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The world reads news together. The world listens to music together. But can the world feel together? And furthermore, can this shared awareness - this collective consciousness - actually impact the physical world?
What would you do if you could tap into that collective consciousness?
Hardware hacker Adam Michael Curry wants to do just that, by releasing a smartphone app based on scientific research that suggests human consciousness can influence physical reality.
The app, aptly called Collective Consciousness, is already generating some serious buzz around its potential. It's backed by a team of leading consciousness researchers and Silicon Valley techies, including Dean Radin of IONS, Robert Jahn of Princeton University, and Joey Primiani - Lady Gaga's own tech boy genius.
Here's the idea. Laboratories like Princeton University's PEAR lab, the Institute of Noetic Sciences, and others have been doing experiments to look at how deeply consciousness (our minds) are connected to the fabric of physical reality. They've shown some interesting results that our minds can have an unexplained ordering affect on chaotic systems. The Global Consciousness Project has been showing that a few dozen such systems, called random number generators spread around the world can produce anomalies when global events happen that polarize human attention. Most famously during the attacks of 9/11.
Me, I'm not a scientist, nor do I play one on TV, thus these thoughts are in a jumble as I hasten toward the birthday party of the one and only Nichelle Nichols -- she of original Star Trek fame ("Hailing frequencies open!") -- where I am to interview Mr. Curry as he presents Ms. Nichols with his impressive "Mind Lamp" (in brief: a glowing tube which changes to the color one contemplates!). It's based on the same technology as his app.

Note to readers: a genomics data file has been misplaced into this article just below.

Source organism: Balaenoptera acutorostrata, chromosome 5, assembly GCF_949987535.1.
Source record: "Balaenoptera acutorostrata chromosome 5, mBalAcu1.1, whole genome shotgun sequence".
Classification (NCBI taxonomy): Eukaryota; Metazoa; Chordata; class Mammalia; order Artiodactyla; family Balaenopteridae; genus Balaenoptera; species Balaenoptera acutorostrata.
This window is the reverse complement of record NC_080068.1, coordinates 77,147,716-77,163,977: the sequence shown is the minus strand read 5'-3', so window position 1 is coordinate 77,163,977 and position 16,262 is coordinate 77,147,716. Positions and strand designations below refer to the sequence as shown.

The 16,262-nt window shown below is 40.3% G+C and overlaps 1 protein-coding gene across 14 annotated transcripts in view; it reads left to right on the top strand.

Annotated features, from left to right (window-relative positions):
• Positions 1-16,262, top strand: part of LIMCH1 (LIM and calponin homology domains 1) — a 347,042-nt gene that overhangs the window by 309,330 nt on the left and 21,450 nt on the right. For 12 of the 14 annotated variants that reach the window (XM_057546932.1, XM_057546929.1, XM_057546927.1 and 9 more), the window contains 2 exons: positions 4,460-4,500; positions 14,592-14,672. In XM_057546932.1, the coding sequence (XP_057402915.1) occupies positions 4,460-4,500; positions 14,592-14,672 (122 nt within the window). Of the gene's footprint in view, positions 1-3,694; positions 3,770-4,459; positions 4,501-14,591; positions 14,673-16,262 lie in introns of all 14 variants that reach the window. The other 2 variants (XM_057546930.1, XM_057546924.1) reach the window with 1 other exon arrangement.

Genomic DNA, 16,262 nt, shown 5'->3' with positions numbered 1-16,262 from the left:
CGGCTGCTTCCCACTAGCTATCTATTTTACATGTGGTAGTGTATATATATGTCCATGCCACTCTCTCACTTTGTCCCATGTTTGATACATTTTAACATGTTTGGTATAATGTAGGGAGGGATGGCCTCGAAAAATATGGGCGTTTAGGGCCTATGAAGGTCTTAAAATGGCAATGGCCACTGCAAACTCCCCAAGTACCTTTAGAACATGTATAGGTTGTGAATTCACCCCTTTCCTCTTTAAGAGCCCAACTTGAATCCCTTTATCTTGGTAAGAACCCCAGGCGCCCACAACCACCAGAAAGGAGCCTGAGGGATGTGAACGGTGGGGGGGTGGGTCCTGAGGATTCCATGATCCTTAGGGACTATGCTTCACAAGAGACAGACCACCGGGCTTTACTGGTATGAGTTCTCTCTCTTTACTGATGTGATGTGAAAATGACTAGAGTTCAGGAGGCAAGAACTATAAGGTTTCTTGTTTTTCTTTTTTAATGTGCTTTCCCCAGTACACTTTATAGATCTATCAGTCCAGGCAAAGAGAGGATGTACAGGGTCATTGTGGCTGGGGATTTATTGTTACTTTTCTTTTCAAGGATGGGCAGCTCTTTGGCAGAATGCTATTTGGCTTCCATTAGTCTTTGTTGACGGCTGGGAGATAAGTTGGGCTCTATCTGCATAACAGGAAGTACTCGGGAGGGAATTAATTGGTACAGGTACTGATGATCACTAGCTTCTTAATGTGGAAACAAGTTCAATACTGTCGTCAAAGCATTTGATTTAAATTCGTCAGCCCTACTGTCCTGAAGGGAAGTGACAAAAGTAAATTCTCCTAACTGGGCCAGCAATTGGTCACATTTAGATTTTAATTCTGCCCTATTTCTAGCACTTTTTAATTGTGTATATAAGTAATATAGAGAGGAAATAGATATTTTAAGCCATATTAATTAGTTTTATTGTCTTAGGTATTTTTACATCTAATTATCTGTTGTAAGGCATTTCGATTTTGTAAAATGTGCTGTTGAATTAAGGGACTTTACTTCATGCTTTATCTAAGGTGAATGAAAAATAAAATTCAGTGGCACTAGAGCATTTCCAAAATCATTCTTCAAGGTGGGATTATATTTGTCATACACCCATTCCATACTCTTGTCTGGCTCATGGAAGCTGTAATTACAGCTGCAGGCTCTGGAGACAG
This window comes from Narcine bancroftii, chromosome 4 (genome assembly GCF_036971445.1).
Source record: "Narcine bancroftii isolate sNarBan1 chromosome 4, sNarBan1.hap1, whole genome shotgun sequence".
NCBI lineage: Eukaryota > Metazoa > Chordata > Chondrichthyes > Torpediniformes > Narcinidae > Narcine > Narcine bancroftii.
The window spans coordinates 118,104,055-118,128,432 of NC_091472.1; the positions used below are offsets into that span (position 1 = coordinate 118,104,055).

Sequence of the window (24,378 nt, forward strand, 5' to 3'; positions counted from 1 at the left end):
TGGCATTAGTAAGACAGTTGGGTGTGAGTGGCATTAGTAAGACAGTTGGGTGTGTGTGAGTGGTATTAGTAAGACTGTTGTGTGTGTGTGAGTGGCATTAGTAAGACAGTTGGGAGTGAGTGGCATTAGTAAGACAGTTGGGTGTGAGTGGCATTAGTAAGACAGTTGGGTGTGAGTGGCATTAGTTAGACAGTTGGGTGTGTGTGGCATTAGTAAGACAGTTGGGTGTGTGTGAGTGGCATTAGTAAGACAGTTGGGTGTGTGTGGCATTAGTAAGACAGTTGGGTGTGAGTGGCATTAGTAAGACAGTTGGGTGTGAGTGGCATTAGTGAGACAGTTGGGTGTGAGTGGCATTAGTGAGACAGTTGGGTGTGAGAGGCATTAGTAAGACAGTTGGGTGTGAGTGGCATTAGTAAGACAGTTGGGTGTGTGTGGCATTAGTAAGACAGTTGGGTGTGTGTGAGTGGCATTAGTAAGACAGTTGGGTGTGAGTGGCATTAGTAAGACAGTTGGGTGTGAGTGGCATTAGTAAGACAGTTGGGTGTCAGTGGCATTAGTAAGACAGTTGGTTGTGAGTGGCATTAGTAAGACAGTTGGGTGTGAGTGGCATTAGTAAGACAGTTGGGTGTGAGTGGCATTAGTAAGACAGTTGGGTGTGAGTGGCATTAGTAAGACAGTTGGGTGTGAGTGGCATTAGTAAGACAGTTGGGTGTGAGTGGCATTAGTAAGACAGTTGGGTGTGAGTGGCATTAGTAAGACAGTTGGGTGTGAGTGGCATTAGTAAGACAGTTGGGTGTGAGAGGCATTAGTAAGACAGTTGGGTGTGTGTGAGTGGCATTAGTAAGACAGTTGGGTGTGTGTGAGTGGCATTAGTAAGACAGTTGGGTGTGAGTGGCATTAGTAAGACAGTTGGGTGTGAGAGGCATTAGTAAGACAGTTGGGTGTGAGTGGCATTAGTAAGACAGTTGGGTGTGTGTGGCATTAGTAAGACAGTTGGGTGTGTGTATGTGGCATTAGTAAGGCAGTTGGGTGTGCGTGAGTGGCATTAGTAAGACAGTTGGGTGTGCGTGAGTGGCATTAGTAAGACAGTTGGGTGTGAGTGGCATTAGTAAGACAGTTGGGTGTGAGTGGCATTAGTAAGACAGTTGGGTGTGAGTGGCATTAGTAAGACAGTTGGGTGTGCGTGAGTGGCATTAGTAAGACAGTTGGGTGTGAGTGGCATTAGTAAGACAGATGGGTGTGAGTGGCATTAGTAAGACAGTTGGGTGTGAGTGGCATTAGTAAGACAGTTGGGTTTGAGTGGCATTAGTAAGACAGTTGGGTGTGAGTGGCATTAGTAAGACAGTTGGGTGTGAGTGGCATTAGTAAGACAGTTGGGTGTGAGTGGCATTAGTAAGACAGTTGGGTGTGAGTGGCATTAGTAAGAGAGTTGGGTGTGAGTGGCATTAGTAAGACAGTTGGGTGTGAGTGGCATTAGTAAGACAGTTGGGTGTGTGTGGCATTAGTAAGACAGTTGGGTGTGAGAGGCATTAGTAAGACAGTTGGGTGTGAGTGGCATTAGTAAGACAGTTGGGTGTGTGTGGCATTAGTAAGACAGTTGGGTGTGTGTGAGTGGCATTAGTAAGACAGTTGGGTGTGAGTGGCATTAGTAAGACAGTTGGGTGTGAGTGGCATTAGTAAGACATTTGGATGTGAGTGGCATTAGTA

The potential for consciousness to influence chaotic systems is called mind-matter interaction. It's still controversial, but is getting lots of mainstream attention these days. (This month 80 scientists including a Nobel prize winner called for more research into the field).
And now, a little experiment: Nichelle and her partygoers gather around Adam and the mysterious little lamp, which glows ghostly white. The lamp employs a random number generator similar to the mechanism in Curry's app. Each possible color is an equal probability outcome of this random system, and Nichelle is instructed to use her mind to tip the scale towards the color she desires. We are mesmerized as the lamp slowly fades to red, indeed the color she intended. We repeat this experiment several times, the lamp always obeying the intention of the group.
The unassuming Adam is a pretty accomplished kid; as a teenager, MIT named an asteroid after him for inventing a method to help forecast seismic events, like earthquakes. He has his hands in multiple projects, and lives, rather romantically, in the converted attic of a theatre in San Francisco.
reply to post by neoholographic
There's zero evidence to support this notion yet this is labeled scientific when it's more like wishful thinking.
There is also zero evidence for a mind or consciousness. Neither have ever been observed.
reply to post by neoholographic
Ive had that app sense it came out and it never works. it says building planet then it closes down after that even when im right beside the wifi hub.